Like most of the older Oxbridge colleges, Pembroke is a hotchpotch. It does contain the genuinely old, but the old (that is, medieval) is often interesting just because of its small scale. Unfortunately it can rarely compete with Victorian exuberance and egotism, making the original buildings look puny, and as if that wasn't enough, you often find with old colleges the Victorian extravaganza was followed by some modern enhancements that often decides to compete with either or both of the other two styles. In the case of Pembroke, the genuinely old quad, 14th century no less, remains (at least about one side of it) but it has been so tampered with that you need a guidebook to explain what is original and what has changed. If you try hard you can imagine a real medieval quad, but to be honest, you have to import your idea from seeing one of the very few original and still recognizable medieval Oxbridge quads, such as Merton College Oxford. Even the front to Trumpington Street (shown above) has the original scale, but later stone refacing and the addition of two oriel windows. The result is more Tudor than medieval.
Typical of the Victorians is that they would seemingly change things for the sake of it. Pembroke is famous because it contains Wren’s first building, the college chapel. It’s not the world’s greatest building, nor the worst – an acceptable enough rectangular hall-church, with elegant wood panelling inside But the Victorians were not satisfied with that. They extended the chapel by one additional bay and then rebuilt much of the end wall a few feet to the east. The purpose of this was not to change the outside so much as to incorporate four enormous columns of marble to mark where the extension begins, thereby creating a kind of chancel. Vast expense, conspicuous ostentation, and not at all in keeping with the restrained classicism of the original building. Why did the architect (Sir G G Scott Junior) do it? It’s as if he was saying, I can change any building I like, right or wrong.
Pevsner likes the quality of the carving on the west front of the chapel, but to be honest, it’s so high up on the street front that most people walking past will never notice if it’s good or not.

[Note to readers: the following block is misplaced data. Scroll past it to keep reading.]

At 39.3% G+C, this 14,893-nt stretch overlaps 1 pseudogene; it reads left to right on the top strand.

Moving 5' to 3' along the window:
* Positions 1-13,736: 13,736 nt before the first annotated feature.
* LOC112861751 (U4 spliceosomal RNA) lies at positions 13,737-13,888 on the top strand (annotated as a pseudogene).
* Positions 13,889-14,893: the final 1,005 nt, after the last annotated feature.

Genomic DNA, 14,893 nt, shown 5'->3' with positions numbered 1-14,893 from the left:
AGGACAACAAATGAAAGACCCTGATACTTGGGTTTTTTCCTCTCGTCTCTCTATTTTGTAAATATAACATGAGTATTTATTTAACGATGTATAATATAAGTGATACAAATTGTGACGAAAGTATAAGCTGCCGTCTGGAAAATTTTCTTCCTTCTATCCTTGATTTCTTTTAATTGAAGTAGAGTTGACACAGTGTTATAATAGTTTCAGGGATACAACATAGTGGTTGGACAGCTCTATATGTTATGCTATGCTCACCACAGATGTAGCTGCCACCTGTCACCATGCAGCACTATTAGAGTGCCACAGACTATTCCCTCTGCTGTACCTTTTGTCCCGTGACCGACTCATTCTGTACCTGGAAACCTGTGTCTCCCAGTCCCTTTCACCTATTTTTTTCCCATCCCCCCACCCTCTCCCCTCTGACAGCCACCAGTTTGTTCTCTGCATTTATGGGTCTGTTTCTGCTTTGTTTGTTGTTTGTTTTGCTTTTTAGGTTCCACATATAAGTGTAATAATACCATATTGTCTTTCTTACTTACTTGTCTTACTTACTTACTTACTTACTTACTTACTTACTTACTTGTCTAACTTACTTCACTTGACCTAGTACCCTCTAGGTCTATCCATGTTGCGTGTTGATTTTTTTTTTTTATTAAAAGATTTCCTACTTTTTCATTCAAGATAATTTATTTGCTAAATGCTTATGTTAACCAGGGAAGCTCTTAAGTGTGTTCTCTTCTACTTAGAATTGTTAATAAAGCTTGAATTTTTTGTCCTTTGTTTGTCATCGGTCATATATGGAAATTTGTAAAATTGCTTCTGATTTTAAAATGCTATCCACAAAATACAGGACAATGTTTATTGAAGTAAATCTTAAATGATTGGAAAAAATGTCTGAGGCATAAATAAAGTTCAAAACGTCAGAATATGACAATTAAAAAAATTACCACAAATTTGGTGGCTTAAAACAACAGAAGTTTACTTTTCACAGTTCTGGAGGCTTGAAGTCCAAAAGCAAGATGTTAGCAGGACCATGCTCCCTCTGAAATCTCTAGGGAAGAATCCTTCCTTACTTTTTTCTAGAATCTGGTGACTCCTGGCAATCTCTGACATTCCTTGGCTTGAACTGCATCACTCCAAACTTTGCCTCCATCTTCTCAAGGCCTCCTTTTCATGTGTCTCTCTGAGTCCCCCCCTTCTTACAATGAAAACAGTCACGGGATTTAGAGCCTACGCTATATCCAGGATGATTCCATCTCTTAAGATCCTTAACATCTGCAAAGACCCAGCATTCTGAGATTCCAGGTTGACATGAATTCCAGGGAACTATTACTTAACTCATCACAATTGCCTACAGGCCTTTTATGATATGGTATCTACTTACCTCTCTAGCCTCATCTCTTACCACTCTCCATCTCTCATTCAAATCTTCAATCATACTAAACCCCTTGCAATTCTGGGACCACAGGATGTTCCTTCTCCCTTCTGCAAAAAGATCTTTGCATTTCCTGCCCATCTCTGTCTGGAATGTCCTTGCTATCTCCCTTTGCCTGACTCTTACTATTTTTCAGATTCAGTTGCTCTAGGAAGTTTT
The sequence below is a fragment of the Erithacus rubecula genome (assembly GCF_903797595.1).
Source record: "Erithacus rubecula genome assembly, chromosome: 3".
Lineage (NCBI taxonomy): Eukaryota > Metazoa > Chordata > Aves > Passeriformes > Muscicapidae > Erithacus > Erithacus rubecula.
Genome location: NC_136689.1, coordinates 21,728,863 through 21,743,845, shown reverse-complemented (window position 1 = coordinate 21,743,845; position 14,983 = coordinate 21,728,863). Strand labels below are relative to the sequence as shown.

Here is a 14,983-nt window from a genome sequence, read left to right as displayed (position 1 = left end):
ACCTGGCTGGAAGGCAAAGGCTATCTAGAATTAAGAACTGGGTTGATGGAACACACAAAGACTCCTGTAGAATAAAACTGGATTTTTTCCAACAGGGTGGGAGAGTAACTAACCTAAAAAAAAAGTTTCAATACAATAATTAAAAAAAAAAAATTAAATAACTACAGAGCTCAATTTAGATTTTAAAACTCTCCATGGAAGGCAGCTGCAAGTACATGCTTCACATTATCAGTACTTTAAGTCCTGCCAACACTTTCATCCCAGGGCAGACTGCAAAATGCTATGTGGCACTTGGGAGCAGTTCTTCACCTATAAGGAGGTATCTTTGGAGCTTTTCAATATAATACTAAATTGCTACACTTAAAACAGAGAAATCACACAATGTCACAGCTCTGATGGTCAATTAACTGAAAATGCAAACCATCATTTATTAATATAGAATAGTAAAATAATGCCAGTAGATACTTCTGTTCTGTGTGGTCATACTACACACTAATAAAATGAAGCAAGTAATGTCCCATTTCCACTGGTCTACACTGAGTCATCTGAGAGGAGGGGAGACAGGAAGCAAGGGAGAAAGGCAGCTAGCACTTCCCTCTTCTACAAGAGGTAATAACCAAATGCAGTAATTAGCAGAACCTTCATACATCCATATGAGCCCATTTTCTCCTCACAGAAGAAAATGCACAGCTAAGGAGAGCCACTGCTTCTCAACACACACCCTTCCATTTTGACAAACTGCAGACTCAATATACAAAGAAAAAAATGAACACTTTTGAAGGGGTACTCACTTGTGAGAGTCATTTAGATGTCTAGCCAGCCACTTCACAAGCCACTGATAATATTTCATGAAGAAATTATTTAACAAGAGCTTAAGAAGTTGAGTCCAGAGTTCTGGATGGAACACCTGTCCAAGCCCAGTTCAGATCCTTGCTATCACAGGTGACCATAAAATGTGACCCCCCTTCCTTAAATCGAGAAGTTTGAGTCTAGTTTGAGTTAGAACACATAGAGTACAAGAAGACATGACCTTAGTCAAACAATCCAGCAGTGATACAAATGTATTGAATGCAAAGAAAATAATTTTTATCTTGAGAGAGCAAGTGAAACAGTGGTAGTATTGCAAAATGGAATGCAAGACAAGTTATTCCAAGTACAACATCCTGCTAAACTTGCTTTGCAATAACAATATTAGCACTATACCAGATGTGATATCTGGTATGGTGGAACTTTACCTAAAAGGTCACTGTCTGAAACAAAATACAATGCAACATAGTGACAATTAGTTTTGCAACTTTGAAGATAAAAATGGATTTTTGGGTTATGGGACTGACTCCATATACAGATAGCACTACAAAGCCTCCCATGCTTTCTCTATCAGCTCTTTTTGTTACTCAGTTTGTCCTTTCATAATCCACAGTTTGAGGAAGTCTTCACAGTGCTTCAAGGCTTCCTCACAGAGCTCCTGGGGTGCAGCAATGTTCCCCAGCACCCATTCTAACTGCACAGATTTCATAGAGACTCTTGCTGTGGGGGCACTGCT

Most of the architectural history of Pembroke, like the other older colleges, is the switch from gothic to classical. It’s a bit like a parlour game, trying to spot a little bit of classicism, then pointing out inconsistencies, as in the case of “Hitcham’s Cloister”, a bit of infill joining the original quad with Wren’s chapel, which is classical inside, but which remains gothic on the outside. Nobody is going to notice this inconsistency, except Pevsner.
What all visitors will notice is the amazing clock tower on the library, by Waterhouse, which Pevsner wonderfully describes as “municipal”, imposing a feeling on all the surrounding space that this is a public square. Intimate it is not. The clock is big enough for the whole of Cambridge, not just for one small college.
The other part that I liked was that for once, the modern buildings did not impose themselves on the rest of the college; nor were they apologetic. This is Foundress Court, by Eric Parry, 1995-97. It’s a lovely understated half quad (just two sides) of student accommodation, that simply displays to good effect the lovely white stone of which it is build, with a simple but effective asymmetrical pattern of windows and recesses.
The other thing you notice is the lovely gardening. The stark lawns of the quads are contrasted by a couple of lavish herbaceous borders, and most impressive of all, some completely over-the-top planting to try to compete with some completely over-the-top Victorian building by Waterhouse (Pevsner calls it “fiercely assertive”, and you need something like a banana palm to complete with it).
The feature of Pembroke that is perhaps most noticeable to passers-by is a completely unrelated bit of connecting wall in Pembroke Street, an entrance screen that is not used as an entrance (doesn’t look as though it was ever used thus, and so has a minimal relationship with the rest of the college) but which is astonishingly eye-catching. It is, like so many of the features in Oxbridge that catch your eye, Victorian – actually just beyond Victorian, 1907 by W D Caröe. It’s a great gateway to nothing, but lovely to walk past.